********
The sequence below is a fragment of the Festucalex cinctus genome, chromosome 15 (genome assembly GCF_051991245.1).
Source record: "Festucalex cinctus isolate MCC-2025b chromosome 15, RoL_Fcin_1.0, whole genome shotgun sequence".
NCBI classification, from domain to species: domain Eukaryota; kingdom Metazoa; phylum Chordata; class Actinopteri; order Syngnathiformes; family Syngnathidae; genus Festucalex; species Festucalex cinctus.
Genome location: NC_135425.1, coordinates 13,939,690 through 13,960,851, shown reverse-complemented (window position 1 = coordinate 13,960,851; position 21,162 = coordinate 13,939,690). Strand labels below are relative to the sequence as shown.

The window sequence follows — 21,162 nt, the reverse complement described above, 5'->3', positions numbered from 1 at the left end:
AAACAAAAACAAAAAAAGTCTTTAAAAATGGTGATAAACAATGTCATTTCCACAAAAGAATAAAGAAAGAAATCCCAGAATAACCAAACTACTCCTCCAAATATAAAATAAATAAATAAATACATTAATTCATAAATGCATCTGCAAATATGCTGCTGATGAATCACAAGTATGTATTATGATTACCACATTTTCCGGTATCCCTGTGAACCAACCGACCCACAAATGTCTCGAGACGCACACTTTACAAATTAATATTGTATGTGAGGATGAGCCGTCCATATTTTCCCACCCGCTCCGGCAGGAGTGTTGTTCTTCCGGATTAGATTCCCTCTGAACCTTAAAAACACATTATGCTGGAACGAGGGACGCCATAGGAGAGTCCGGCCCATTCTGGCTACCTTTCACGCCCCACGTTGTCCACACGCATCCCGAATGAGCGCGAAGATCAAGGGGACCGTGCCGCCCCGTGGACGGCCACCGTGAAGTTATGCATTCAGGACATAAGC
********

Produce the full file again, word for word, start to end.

The sequence below is a fragment of the Festucalex cinctus genome, chromosome 15 (genome assembly GCF_051991245.1).
Source record: "Festucalex cinctus isolate MCC-2025b chromosome 15, RoL_Fcin_1.0, whole genome shotgun sequence".
NCBI classification, from domain to species: domain Eukaryota; kingdom Metazoa; phylum Chordata; class Actinopteri; order Syngnathiformes; family Syngnathidae; genus Festucalex; species Festucalex cinctus.
Genome location: NC_135425.1, coordinates 13,939,690 through 13,960,851, shown reverse-complemented (window position 1 = coordinate 13,960,851; position 21,162 = coordinate 13,939,690). Strand labels below are relative to the sequence as shown.

The window sequence follows — 21,162 nt, the reverse complement described above, 5'->3', positions numbered from 1 at the left end:
AAACAAAAACAAAAAAAGTCTTTAAAAATGGTGATAAACAATGTCATTTCCACAAAAGAATAAAGAAAGAAATCCCAGAATAACCAAACTACTCCTCCAAATATAAAATAAATAAATAAATACATTAATTCATAAATGCATCTGCAAATATGCTGCTGATGAATCACAAGTATGTATTATGATTACCACATTTTCCGGTATCCCTGTGAACCAACCGACCCACAAATGTCTCGAGACGCACACTTTACAAATTAATATTGTATGTGAGGATGAGCCGTCCATATTTTCCCACCCGCTCCGGCAGGAGTGTTGTTCTTCCGGATTAGATTCCCTCTGAACCTTAAAAACACATTATGCTGGAACGAGGGACGCCATAGGAGAGTCCGGCCCATTCTGGCTACCTTTCACGCCCCACGTTGTCCACACGCATCCCGAATGAGCGCGAAGATCAAGGGGACCGTGCCGCCCCGTGGACGGCCACCGTGAAGTTATGCATTCAGGACATAAGC